Irrespective of the industry, networking never goes out of style. Network with local pet-related businesses such as veterinarians, pet stores, and dog trainers. Partnering with these businesses can lead to referrals, expanding your client base, and establishing your dog grooming business as a trusted and integral part of the local pet care community.

Client Reviews

You should encourage satisfied clients to leave positive reviews on platforms like Google, Yelp, or Facebook. Good reviews are a form of social proof that can significantly boost your credibility.

Branding and Customer Service

Develop a memorable brand for your business, including a logo and branding materials that reflect your professionalism and care for pets.

Provide exceptional customer service to build a loyal client base. Promptly respond to inquiries and address client concerns with professionalism and empathy.

How to Make Extra Money as a Dog Groomer

You can significantly improve your earnings by offering value-added services in addition to your standard grooming services.

Offer Additional Services: Expand your menu of services to include extras like teeth cleaning, flea treatments, de-shedding, or pawdicures. These add-ons can increase your earnings per grooming session.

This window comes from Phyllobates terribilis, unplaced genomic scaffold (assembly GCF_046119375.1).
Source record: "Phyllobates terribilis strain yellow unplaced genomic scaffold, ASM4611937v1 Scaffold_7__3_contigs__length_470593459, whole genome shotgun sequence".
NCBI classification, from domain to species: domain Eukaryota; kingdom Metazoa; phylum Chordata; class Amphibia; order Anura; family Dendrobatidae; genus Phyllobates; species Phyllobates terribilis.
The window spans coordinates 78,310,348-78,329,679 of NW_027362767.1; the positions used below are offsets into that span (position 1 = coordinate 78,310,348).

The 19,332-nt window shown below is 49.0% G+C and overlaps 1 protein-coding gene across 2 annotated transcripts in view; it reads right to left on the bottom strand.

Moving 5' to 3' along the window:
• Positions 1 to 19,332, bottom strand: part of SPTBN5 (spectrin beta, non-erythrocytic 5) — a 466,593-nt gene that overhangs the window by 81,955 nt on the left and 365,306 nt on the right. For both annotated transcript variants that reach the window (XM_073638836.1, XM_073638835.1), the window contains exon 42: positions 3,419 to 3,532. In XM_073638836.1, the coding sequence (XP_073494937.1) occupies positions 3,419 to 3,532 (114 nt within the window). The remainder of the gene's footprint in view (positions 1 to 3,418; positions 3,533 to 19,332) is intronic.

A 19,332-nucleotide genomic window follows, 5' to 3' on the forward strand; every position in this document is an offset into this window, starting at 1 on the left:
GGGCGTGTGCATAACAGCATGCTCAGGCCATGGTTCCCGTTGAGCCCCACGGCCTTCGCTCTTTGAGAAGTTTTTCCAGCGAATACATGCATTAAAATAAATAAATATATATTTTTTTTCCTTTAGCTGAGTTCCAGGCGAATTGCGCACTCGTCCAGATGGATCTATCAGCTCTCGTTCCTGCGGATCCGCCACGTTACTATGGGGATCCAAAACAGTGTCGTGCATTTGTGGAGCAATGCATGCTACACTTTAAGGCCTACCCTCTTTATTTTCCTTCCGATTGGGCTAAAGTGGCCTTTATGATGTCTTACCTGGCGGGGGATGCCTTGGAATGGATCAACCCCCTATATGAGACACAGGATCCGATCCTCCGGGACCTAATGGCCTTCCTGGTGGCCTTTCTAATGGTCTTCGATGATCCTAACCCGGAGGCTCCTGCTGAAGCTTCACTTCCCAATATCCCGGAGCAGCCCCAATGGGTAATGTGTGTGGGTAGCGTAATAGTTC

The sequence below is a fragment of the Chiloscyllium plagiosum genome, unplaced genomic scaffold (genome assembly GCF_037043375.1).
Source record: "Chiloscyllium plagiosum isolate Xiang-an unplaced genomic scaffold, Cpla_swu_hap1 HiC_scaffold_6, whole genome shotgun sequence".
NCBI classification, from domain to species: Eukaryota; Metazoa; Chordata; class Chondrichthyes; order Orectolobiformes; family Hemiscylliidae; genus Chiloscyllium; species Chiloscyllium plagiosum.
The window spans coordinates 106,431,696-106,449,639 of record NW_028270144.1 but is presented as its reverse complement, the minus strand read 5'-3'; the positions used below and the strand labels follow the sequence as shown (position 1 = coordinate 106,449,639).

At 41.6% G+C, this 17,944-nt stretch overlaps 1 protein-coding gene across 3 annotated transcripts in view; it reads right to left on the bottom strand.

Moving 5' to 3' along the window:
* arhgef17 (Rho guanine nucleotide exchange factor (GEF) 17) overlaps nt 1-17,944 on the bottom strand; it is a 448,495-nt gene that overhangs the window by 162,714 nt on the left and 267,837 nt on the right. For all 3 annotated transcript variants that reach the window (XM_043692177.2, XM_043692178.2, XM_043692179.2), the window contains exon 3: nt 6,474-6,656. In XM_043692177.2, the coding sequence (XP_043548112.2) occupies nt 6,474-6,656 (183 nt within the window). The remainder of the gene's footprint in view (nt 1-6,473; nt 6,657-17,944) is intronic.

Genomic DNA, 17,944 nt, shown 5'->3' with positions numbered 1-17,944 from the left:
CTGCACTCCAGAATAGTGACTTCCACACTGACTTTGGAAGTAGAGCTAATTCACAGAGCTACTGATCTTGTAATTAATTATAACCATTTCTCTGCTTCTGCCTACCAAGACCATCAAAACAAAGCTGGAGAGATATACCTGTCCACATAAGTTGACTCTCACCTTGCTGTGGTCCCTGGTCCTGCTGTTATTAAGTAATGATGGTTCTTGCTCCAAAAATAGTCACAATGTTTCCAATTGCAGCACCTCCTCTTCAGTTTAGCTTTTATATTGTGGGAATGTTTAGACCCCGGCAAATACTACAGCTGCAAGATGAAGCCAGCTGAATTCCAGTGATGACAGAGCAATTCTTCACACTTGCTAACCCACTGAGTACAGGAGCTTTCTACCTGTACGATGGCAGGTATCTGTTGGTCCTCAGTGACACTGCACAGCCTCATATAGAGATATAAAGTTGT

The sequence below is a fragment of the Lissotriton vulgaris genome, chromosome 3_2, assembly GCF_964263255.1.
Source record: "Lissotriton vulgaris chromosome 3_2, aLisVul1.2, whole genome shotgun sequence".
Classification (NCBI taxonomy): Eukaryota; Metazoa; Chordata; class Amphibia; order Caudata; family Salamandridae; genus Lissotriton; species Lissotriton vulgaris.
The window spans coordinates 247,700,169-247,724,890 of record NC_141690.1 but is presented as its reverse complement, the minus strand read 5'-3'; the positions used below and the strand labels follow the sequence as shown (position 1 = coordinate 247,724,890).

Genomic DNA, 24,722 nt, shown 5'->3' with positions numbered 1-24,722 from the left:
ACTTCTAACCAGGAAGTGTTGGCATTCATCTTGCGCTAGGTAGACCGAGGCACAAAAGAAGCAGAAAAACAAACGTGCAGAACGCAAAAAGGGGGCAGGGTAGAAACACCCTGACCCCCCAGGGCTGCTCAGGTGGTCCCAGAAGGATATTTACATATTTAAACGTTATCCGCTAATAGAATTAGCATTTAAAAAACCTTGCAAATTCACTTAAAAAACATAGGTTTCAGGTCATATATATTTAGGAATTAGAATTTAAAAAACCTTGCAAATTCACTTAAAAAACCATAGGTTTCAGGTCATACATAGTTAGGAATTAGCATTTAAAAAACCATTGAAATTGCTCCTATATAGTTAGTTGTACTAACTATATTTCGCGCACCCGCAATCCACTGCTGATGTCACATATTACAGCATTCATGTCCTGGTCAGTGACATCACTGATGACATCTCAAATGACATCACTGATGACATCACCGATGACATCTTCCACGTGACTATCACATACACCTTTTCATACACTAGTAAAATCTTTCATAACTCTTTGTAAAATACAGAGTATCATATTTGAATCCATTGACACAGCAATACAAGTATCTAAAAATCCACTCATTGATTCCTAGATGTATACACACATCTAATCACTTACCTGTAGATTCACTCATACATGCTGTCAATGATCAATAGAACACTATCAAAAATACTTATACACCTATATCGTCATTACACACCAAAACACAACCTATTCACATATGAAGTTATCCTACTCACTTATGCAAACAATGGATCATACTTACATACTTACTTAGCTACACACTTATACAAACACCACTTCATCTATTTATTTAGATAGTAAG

• Specialize: Consider specializing in a niche area, such as grooming specific breeds, show cuts, or creative grooming. When specializing in breeds, be sure to select breeds that command a strong demand in your local market, as this will maximize your opportunities for specialized clientele and higher pricing for your expertise.
  • Mobile Grooming: Offer mobile grooming services, where you travel to clients’ homes in a fully equipped grooming van. This convenience can attract clients willing to pay extra for the service.
  • Online Grooming Tutorials: Create and sell online grooming tutorials or courses, sharing your expertise with aspiring groomers and pet owners. This provides an additional income stream, establishes you as an authority in the field, and expands your reach beyond your local market.
  • Collaborate With Veterinarians and Pet Stores: Collaborating with veterinarians and pet stores can significantly boost your earnings as a dog groomer. Veterinarians often refer clients for grooming services, especially when pets require specific post-surgery or medical grooming needs. Pet stores, on the other hand, can help promote your services and even provide a convenient location for client drop-offs and pick-ups.